Illinois State Police (ISP) announced the results of the special enforcement memorial operation dedicated to fallen ISP Trooper Christopher Lambert, who was killed in the line of duty on Jan. 12, 2019, when his squad was struck while he was on scene of a three-vehicle traffic crash. The crash occurred in the left lane on I-294 near Willow Road in Northbrook.
ISP Troopers throughout the state aggressively patrolled Illinois roadways for seven days from Jan. 12 – Jan. 18 in honor of their fallen comrade. The initiative was designed to further educate the public of the Move Over (Scott’s) Law and was held in remembrance of him and his legacy of courage and duty.
During “Operation Lambert,” ISP Troopers issued 281 Move Over (Scott’s) Law citations and wrote 64 warnings. Additionally, they made 77 criminal arrests through 503 Scott’s Law details statewide.
ISP Director Brendan F. Kelly said, “The results of “Operation Lambert” reflect greatly on this department and the men and women who risk their lives every day to keep motorists safe. It shows their dedication to carry out their duties and commitment to honor their fallen brother. These troopers make me proud to be the director of one of the greatest agencies in this country. We will continue to aggressively enforce the law and educate the public in order to make 2020 a better year.”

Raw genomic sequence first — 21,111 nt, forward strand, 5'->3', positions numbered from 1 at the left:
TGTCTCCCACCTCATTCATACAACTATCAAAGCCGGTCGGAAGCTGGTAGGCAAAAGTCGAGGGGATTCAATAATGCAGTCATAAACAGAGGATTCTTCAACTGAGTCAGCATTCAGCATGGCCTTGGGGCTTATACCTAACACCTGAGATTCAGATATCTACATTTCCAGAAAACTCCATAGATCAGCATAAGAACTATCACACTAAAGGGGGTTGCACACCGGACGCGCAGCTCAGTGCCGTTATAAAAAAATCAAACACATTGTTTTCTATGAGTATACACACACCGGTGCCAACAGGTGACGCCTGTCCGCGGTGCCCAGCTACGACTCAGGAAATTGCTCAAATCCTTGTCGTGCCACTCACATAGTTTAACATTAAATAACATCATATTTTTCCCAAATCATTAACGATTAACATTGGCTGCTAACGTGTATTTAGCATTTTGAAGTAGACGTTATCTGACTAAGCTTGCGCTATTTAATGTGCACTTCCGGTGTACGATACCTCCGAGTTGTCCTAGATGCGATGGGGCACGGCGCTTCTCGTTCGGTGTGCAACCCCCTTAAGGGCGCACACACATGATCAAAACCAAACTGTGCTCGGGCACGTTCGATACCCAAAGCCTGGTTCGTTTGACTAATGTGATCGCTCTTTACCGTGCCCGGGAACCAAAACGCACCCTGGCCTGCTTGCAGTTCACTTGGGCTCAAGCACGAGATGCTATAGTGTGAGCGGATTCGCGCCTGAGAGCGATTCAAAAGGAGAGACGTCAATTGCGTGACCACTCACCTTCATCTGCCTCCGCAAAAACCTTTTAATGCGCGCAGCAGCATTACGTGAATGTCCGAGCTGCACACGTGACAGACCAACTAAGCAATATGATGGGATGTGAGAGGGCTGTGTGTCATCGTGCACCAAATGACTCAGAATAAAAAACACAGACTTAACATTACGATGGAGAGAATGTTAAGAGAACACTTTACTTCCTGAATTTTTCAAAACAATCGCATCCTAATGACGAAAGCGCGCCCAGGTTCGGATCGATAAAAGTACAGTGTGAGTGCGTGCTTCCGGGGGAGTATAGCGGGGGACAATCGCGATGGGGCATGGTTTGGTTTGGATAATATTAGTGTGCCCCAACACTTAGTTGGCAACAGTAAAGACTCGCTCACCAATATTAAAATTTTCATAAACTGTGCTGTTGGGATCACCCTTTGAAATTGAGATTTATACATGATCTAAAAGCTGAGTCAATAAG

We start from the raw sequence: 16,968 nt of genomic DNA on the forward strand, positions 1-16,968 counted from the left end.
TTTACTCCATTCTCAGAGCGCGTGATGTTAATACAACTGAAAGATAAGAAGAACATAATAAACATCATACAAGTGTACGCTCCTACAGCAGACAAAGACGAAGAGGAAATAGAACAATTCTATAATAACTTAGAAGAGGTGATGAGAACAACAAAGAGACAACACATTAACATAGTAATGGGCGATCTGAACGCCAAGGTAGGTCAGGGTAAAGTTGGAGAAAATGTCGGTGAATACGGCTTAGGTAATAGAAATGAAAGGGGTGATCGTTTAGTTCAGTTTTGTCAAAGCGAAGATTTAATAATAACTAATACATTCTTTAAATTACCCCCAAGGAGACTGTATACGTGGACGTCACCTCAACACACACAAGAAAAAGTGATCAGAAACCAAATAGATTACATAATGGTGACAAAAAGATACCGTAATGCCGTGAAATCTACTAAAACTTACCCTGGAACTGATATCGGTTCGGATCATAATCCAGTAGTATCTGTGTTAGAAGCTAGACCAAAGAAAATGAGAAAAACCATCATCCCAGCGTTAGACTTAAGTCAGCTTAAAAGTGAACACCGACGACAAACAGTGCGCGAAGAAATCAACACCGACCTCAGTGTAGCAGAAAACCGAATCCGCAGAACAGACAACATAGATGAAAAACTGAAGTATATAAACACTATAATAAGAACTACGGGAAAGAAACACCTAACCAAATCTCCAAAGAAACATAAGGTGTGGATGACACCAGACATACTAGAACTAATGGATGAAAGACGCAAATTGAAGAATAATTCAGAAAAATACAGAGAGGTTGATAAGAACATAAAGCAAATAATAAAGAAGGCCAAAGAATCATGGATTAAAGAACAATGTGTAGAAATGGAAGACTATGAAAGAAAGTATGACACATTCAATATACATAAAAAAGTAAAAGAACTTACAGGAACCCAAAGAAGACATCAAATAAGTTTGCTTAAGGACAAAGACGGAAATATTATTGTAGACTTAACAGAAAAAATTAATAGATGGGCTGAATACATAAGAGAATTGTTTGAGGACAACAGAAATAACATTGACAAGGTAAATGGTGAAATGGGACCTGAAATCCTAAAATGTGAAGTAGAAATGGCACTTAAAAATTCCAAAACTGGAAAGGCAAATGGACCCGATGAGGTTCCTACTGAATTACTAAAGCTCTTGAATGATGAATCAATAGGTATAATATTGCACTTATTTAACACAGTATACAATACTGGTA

In 2019, four ISP Troopers were killed in the line of duty. Three were the direct result of either a violation of the Move Over (Scott’s) Law, driving impaired, or a combination of the two. We continue to honor and remember all of them.
The Move Over (Scott’s) Law requires drivers to change lanes when approaching stationary emergency vehicles, including highway maintenance vehicles displaying flashing lights, and any stationary vehicle with their hazard lights activated. The law also states, if changing lanes would be impossible or unsafe, drivers are required to proceed with due caution, reduce the speed of the vehicle and leave a safe distance until safely passing the stationary vehicle.